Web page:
Not that we usually shared writing, writers being entirely secretive creatures. Mum refused to show even Dad whatever novel she had been working on for the past few months.

I pushed open the door, tiptoeing across floorboards that threatened to shriek, thumbing through the spines of the notebooks laying on her bed. Opening the first, I leaned against her dresser and read the scribbled lines in the dark:

As I stare into the abyss, feeling my mind sink below the surface of the slithering sea

Agatha always mentioned the fucking abyss, as if she owned a luxury vacation home there.

I see myself staring back at me, a dark reflection

Closing the book, I sighed and muttered, “Well, that’s fucking boring.” I reached for her dresser, gingerly rearranging trinkets laid there. I pulled a crisp letter from the pile to read it and a sparkling ring toppled out– it must have been nestled inside the crease. The ring bounced and rolled into a pile of clothes on the floor. Abandoning the letter, I scrambled after the ring, my body drawing murderous screams from ancient floorboards. Agatha, Agatha would hear, would come running, I thought, as I tore through the dirty clothing to find the ring. Such a beautiful ring, not anything like Agatha might have worn. Shiny as a magpie’s ambitions, as expensive as an engagement ring.

Like an engagement ring. I paused.

Wrenching a warped bra from the pile of shirts, I watched the ring fly into the air. Like a swooshing basketball arcing as the seconds counted down. And I like a wide receiver racing to catch the ball as it plummeted to earth in meteorite-fashion. Plink, the ring fell onto the floor vent, rolled to the left, and fell into the darkness.

The abyss.

Nothing left to do but to flee the scene. I skirted out the door and managed to hop into my own bed as Agatha tromped up the stairs, screaming something back at mum like, “You haven’t written anything good in two years.”

My teeth chattering, I began to write longhand something about the abyss, about sisters, about how we lie to ourselves when we write, how we trick even our own memories of events we never understood.

Ballad of the Hot Dog Man

The Hot Dog Man stands down the street from the Hobo Chiropractor, practicing his legitimate business of selling students hot dogs. Each year, students from active political alliances ply the school for healthier options, for vegetarian entrees, for clean facilities, and for a balanced meal plan. Meanwhile, the hot dog man roosts in a plastic fold-up lounge chair, hawking hot dogs for $2.00 a piece. For $3.50, you can get a deal: a hotdog, a bag of chips, and a soda.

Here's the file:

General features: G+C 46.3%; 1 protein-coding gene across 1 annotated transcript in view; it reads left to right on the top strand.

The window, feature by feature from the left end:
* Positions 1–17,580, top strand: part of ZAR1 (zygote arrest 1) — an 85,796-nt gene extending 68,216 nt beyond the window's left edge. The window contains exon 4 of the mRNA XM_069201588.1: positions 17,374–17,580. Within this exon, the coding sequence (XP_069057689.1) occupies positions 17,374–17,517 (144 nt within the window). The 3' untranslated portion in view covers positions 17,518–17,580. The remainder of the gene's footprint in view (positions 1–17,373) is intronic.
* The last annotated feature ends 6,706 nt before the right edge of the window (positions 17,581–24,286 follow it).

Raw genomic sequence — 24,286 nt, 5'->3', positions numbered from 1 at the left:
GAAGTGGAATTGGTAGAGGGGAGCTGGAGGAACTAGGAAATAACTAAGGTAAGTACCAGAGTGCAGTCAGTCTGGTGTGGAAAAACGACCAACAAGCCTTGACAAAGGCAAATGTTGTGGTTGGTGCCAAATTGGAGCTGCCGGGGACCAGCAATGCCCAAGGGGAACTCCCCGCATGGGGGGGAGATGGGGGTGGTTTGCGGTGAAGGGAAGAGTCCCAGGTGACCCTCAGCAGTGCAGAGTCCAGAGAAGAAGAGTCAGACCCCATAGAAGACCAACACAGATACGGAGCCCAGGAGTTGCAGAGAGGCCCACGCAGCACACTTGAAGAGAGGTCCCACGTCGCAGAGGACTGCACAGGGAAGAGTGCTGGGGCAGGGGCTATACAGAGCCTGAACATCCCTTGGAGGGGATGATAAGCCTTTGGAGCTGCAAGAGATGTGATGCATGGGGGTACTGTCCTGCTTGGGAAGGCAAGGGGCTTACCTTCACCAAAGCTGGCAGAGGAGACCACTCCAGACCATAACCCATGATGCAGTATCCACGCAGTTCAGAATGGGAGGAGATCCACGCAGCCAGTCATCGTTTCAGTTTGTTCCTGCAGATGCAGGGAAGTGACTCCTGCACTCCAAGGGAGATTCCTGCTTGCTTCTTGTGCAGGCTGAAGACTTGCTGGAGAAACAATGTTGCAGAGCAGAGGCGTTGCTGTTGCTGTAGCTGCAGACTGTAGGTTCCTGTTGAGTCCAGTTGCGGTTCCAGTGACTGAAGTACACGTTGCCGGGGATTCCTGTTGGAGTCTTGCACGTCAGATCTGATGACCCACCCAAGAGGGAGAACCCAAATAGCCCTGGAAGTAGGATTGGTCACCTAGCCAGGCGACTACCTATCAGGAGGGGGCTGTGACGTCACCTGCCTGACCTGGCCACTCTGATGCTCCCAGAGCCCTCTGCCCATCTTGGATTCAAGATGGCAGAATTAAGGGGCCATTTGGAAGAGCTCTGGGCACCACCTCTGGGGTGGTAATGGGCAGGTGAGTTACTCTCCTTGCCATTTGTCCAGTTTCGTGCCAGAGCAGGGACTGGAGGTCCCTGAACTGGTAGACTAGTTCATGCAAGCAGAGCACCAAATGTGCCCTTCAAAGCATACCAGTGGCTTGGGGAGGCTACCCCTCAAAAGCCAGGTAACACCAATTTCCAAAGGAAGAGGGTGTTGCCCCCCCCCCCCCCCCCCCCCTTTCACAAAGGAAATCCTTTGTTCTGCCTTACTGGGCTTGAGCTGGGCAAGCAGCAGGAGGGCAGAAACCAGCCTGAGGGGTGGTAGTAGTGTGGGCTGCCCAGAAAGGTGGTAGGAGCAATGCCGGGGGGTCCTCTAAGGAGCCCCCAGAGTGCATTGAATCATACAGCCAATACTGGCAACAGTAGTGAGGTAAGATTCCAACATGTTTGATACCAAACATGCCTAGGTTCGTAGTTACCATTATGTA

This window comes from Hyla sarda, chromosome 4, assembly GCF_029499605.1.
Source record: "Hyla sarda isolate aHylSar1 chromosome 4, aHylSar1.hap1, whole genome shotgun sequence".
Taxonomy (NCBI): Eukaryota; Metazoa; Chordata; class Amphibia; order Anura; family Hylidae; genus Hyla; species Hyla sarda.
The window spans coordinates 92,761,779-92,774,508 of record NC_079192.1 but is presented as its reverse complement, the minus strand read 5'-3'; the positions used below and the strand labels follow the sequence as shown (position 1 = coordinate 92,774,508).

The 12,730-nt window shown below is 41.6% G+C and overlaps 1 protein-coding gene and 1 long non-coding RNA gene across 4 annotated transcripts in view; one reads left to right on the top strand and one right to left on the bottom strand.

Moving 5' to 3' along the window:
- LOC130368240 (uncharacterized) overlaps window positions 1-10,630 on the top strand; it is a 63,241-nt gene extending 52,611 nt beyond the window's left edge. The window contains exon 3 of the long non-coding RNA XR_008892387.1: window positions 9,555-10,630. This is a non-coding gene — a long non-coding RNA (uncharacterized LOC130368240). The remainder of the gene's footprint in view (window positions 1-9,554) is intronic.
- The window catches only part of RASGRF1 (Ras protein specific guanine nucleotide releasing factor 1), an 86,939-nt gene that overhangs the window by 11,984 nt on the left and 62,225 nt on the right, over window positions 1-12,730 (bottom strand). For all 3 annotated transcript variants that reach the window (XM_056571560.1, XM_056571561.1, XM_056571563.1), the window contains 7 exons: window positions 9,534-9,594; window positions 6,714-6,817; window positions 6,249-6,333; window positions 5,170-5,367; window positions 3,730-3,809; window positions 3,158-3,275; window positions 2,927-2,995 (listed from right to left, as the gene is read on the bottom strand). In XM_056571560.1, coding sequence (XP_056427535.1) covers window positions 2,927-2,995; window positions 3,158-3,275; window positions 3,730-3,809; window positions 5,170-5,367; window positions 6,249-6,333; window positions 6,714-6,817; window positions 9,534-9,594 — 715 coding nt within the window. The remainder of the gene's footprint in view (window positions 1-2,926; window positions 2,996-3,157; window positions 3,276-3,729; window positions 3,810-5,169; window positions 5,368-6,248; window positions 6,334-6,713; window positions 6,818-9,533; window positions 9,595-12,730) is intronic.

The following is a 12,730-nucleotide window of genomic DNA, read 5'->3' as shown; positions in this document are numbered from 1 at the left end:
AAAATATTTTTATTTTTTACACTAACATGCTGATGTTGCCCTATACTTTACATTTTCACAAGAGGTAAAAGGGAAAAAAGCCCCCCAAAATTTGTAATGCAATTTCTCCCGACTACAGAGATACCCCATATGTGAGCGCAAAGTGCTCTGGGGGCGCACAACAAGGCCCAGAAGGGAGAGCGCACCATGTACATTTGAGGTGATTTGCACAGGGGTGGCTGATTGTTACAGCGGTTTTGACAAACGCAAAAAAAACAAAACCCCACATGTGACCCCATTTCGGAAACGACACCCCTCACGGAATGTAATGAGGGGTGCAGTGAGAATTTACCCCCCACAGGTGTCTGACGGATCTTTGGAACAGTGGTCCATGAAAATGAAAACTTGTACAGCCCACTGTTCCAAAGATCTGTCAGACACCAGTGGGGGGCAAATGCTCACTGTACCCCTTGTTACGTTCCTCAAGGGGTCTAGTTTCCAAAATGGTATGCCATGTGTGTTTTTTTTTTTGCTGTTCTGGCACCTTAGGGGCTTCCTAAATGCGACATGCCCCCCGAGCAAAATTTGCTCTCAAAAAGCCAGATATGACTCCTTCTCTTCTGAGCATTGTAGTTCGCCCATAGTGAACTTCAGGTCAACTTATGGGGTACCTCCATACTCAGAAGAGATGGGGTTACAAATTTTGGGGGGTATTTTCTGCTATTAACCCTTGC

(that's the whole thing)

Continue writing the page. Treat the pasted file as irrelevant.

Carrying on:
Each morning, he arrives on the corner, his hotdog  cart rattling behind his truck. Attached with a hitch, it bounces into each pothole, threatening to collapse. A picture of a hotdog displayed in bright colors on its side, the cart stands on a small raised area, the resident chiropractor crouched on the steps below. He pops open his yellow umbrella and sits in its shade. Students approach throughout the day, haggling for drinks or plastic-encased mystery meats.

I often wonder about hotdog man, whether he lives a solitary life. Does he love hotdogs or does he see this enterprise as purely business? When did he decide to open a hotdog stand near the College of Charleston, and what great racket has he tapped into now that he is selling his meat via transportable cart? Does he have a hotdog wife (Hot Dog Woman) with whom he has had little hotdog babies?

On Sunday afternoons, does he grill up delicious, fresh hotdogs and serve them to his Oscar-Meyer-obsessed relatives?

My theory is a darker one, on that can only be proved by shining a light into his childhood. In my venerable imagination, this hotdog paladin began his quest with The Hamburger Incident…